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Manhunt: Unabomber Director/Showrunner Greg Yaitanes Talks Humanizing Ted Kaczynski, ‘Genuis Porn’ and More [Exclusive] 

Manhunt: Unabomber Director/Showrunner Greg Yaitanes Talks Humanizing Ted Kaczynski, ‘Genuis Porn’ and More [Exclusive]

What is it about the Unabomber that people found so fascinating during the height of his popularity? And what makes his story so compelling and terrifying to this very day? Was it that he stumped local and federal law enforcement for so long? Was it that people worried they might become the target of a man who could send a bomb through the mail to anyone at any time? Was it that they wondered what he was really after and if this was the best way to go about it?

Whatever it was, the Unabomber became a cultural phenomenon. Even if you think you know this story, there’s so much more to discover.

I had the chance to talk exclusively with director/showrunner/EP Greg Yaitanes about the start of his career, how he and his partners went about developing this project, his decision to direct all 8 episodes of the series, the importance of humanizing a person like Ted Kaczynski and so much more.

TV GOODNESS: I was looking at your bio and it seems like you knew you wanted to be a director from a young age. Can you talk a little bit about that?

Greg Yaitanes: “It was one of these things where a hobby became a career.

I was a camcorder kid at 14 making short videos and that escalated to going to work for public access, if anybody can remember a time when cable had to come to your town and be set up. I got involved in public access all through high school and directing multi-camera shoots in Wellesley, Mass. The extent of the excitement was recording a sports game or town hall meeting — our town was a very lively town. [Laughs.] I tried to do that just to get around the lingo and the experience and have an outlet all through high school.

I remember it very distinctly, it was a Rolling Stone magazine that had a special report about film school and that’s where I first learned about the idea that you could go to school for this. And I was good at it. So I went to USC. It brought me to California and that’s how it all began.

I was very fortunate. I worked pretty much right out of film school and had the whole splashy story of a multi-picture deal at Warner Bros. very early in my career. My early realization that the film industry was broken then in terms of it’s system — I wanted to work. I didn’t want to be sitting in a room talking about and developing scripts, I wanted to be on the floor.

I started to shadow and observe on TV shows and I liked the urgency and I liked the pace. There’s no time to argue about it, you just have to be in a state of doing and working from your gut. So twenty years of that has been very exciting. I’ve found it a very exhilarating medium to be working in. I’ve gravitated towards it.

It’s nice to see now it’s getting its due and seeing TV getting the respect as a medium that I’ve always had for it. It’s nice to see the rest of the industry catching up to that.”

TV GOODNESS: Switching gears, when did you hear about Manhunt and what made you want to work on it?

Yaitanes: “I was wrapping up Quarry for Cinemax, which was an enormously satisfying creative experience. I [like] producing unproduced writers and being their guiding hand and mentor as they go on to do their own shows, like with Jonathan Tropper on Banshee, with [Graham] Gordy and [Michael D.] Fuller with Quarry and now with Andrew [Sodroski] on Unabomber.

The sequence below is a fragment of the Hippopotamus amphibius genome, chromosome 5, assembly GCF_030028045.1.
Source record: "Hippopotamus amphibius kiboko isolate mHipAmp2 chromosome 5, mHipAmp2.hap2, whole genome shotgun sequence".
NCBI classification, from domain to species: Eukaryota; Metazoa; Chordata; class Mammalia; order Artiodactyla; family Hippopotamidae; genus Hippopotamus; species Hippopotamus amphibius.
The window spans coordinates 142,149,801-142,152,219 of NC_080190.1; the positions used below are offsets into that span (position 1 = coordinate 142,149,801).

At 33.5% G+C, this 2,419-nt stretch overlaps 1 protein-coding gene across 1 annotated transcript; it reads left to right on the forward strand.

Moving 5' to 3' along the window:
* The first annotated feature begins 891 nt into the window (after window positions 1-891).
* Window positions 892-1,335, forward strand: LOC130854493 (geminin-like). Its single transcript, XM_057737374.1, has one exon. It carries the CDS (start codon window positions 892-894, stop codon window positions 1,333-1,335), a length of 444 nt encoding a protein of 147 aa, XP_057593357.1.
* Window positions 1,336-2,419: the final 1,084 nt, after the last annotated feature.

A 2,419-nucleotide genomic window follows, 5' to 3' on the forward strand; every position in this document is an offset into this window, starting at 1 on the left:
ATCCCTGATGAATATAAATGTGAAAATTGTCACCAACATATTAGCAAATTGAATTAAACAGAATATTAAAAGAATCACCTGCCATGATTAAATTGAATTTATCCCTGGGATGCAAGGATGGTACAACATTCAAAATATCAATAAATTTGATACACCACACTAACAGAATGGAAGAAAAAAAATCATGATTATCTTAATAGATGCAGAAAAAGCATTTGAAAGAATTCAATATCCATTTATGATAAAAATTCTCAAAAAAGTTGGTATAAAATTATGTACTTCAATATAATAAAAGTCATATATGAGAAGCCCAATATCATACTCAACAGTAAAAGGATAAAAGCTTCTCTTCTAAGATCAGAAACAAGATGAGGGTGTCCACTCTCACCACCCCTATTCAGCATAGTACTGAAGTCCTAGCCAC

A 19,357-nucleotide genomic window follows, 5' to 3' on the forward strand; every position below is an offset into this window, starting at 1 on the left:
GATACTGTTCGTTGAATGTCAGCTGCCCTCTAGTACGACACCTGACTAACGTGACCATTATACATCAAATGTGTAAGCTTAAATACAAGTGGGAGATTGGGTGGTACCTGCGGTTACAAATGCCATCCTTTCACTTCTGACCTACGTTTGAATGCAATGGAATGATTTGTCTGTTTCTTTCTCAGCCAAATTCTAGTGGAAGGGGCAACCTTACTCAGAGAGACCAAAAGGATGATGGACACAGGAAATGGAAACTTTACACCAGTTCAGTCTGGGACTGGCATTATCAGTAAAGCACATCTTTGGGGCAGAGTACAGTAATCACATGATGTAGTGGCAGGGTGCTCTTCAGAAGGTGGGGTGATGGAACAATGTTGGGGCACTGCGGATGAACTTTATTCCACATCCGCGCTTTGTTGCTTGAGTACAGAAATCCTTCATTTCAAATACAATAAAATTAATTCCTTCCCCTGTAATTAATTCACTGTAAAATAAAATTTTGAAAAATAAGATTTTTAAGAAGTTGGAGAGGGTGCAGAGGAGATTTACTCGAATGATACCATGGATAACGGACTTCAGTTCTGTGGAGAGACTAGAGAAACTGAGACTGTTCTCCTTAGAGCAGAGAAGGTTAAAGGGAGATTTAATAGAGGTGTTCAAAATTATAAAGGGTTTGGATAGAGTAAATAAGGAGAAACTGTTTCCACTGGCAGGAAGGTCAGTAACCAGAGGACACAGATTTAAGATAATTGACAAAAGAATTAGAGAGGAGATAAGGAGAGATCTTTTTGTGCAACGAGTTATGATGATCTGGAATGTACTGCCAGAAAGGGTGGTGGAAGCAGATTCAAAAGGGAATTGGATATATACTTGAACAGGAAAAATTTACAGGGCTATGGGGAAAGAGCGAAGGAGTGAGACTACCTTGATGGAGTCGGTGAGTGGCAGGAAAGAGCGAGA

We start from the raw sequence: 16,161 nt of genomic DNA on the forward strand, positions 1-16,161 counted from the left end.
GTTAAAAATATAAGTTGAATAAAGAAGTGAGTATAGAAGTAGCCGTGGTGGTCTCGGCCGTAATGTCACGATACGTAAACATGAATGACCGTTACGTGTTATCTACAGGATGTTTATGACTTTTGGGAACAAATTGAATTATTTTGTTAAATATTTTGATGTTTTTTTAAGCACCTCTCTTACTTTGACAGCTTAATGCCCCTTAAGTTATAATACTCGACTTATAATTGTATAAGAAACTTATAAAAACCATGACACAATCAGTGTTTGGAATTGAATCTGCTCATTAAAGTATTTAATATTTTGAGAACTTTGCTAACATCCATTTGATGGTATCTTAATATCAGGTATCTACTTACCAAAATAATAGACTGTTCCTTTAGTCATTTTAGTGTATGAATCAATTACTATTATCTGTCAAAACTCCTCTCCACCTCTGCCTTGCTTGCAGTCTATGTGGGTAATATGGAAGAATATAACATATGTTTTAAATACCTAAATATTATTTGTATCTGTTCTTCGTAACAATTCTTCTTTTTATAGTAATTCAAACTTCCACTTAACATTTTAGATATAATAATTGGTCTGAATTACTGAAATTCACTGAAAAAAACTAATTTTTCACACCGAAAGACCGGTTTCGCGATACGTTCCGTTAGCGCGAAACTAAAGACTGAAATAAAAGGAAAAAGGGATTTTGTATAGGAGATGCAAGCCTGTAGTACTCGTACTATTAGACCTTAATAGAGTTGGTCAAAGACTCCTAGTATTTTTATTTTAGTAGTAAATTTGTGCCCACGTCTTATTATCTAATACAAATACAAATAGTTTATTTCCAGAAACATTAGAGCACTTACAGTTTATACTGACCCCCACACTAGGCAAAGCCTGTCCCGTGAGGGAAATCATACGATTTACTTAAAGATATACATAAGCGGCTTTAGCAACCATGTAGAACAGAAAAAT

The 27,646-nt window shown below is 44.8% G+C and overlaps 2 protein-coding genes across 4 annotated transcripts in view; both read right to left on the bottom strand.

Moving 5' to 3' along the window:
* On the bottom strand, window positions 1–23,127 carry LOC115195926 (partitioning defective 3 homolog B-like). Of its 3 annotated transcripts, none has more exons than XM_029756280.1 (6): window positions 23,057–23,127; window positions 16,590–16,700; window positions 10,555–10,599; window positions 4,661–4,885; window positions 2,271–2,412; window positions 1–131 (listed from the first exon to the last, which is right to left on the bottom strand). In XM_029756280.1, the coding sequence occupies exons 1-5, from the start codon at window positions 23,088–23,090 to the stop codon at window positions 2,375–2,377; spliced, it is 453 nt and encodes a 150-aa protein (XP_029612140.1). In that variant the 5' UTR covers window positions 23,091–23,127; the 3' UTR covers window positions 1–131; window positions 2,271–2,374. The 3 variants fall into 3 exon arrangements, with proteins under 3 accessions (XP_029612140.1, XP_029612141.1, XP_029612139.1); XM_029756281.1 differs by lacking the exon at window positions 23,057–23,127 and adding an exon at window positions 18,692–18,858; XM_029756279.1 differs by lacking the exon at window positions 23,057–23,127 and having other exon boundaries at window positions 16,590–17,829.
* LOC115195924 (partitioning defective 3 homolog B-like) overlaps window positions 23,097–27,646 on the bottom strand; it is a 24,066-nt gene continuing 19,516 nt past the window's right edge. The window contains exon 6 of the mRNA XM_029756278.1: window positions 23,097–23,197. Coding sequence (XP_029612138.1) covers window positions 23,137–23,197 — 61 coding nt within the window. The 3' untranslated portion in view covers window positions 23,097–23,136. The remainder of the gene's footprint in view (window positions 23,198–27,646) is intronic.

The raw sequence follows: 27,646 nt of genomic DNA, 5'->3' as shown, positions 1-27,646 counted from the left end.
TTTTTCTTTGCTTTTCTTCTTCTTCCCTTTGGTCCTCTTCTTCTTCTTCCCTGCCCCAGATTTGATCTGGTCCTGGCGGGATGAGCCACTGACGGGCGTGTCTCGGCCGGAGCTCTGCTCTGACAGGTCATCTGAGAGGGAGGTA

My agent also represents Andrew; he sent this to me. I got it on a Friday and I couldn’t reach anybody over the weekend. I thought it was a fictionalized story when I first read it. I’ve long been fascinated by the Unabomber case.

My first job in television was directing America’s Most Wanted in the mid 1990s right when the Oklahoma bombing happened, so I was in DC and working with law enforcement during this, from 1995 to 1997 actually, the exact time period of our story. So I was intimately familiar with the media details of the case.

Photo Credit: Discovery

When I read the script I was so surprised I had never heard of Jim Fitzgerald. I didn’t even know he was a real person till I started Googling him. It was like the missing link because everybody simply zeroed in on the story of the case and that his brother turned him in, but nobody really understands how all those dots got connected.

I was fascinated to see this very quiet story about a man who solved the biggest manhunt in US history from being what would seemingly be a minor b player in the investigation, really rose up with the key to success. With that, of course, have come years and years of people who have taken credit for Jim’s work or felt like that they were also responsible for it. But in truth the investigation was just going in circles until somebody thought outside the box, which is where Jim came in.”

Photo Credit: Discovery

TV GOODNESS: I know you were the Showrunner/EP/Director on this. How did those different hats influence you when you were developing this and then when you were shooting it?

Yaitanes: “While I’m carrying all those titles, I’m very much under the umbrella of a John Goldwyn Production. It was really fantastic to have an actual producer on my team. This is probably the third time in a 25-year career I’ve had an actual producer really there in the trenches and there day-to-day with me. That was enormously rewarding in that regard because so often all of that responsibility has fallen on me and to just have a partner in that process — the things that John’s good at, he’s exceptional at. And the things I’m good at are very different than the things he’s good at, so we really complement each other quite nicely in that whole space.